OWNING A PET CHINCHILLA
Chinchillas can make fun, enjoyable pets. The chinchilla is a rodent related to the guinea pig; they originate from South America where they live in the Andes Mountains. In addition to their popularity as pets, they are also raised commercially for their soft, luxurious pelts. Chinchillas can exhibit "fur slip"; part of the fur can be shed if the pet is handled roughly or the fur grasped too tightly. Their average life span is about 10 years. They are nocturnal animals and are often more active at night, preferring to sleep during the day. They do not hibernate. As with any pet, they do occasionally get sick, and their illnesses are often severe. All pet chinchillas should be examined by a qualified veterinarian within 48 hours of purchase, and at least annually thereafter. This "new pet" exam is critical to detect signs of disease and help new pet owners get off on the right foot. Many problems are caused by misinformation; the first veterinary visit can help prevent well-intentioned owners from doing the wrong thing and ultimately contributing to any illness that could occur.
1. Like all rodents, the chinchilla's teeth grow continuously throughout life.
2. Chinchillas have a digestive tract (like other rodents and rabbits) that is specialized for digesting large amounts of fiber.
3. The breeding season of chinchillas is mainly from winter through spring, November through to April or May.
4. Baby chinchillas, like their relatives, baby guinea pigs, are born with eyes open, fully furred, and active.
Selecting Your Pet
Chinchillas are usually purchased at pet shops or through breeders; they are often also for sale at exotic pet shows. As with any pet purchase, avoid chinchillas that appear ill. Chinchillas should be bright and alert, and move quickly when startled. Avoid pets with closed eyes or discharge from the eyes or nose. Check the ears for redness or excess wax, which might indicate an infection. If possible, examine the teeth and make sure the incisors (front teeth) are not overgrown. The pet should neither feel fat nor thin; you should be able to feel the ribs with just a small amount of fat over them. Check the anal area for diarrhea or moistness, which might indicate a gastrointestinal infection.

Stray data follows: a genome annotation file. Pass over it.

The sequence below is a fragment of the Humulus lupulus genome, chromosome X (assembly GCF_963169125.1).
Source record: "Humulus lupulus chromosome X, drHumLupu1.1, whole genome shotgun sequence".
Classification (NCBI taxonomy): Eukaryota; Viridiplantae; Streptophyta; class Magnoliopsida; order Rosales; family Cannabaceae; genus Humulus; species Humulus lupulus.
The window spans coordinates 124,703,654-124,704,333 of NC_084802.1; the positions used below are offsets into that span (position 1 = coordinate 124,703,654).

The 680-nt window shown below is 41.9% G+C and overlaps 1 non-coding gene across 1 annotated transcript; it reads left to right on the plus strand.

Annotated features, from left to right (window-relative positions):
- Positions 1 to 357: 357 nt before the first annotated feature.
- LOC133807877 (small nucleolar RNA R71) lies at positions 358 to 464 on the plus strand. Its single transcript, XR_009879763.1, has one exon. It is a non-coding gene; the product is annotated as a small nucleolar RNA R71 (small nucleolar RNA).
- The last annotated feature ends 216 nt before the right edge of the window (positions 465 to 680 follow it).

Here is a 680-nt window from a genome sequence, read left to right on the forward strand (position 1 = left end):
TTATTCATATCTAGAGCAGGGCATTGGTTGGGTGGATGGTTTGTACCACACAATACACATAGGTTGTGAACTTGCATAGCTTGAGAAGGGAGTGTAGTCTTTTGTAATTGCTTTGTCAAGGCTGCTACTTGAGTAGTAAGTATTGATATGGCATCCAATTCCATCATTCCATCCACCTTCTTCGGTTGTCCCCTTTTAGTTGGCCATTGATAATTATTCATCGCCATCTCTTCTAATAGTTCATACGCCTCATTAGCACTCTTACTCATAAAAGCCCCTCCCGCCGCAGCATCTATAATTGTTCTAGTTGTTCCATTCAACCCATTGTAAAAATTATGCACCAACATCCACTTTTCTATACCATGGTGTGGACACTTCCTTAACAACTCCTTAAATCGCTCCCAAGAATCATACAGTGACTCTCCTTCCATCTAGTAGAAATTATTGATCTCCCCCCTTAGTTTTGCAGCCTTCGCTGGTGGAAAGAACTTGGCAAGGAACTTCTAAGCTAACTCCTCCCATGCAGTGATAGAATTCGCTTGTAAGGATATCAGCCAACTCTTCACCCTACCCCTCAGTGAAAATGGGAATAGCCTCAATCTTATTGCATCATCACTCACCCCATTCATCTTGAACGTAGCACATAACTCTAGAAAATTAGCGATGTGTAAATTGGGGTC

The First Veterinary Visit
Your chinchilla should come with a health guarantee that requires a checkup by a veterinarian within a few days (usually 48 hours) after purchase. All pets including chinchillas need regular examinations. Select a veterinarian knowledgeable about chinchillas. The visit includes determining the animal's weight, as well as checking for lumps or bumps. The animal is examined for signs of dehydration and starvation. A fecal test is done to check for internal parasites. The veterinarian can also determine the sex of your pet. If all is well your pet can be given a clean bill of health. Like all pets, pet chinchillas should be examined annually and have their feces tested for parasites during their annual visit.
Pet chinchillas do not require vaccinations.
This client information sheet is based on material written by Shawn Messonnier, DVM.
© Copyright 2002 Lifelearn Inc. Used with permission under license. April 26, 2018.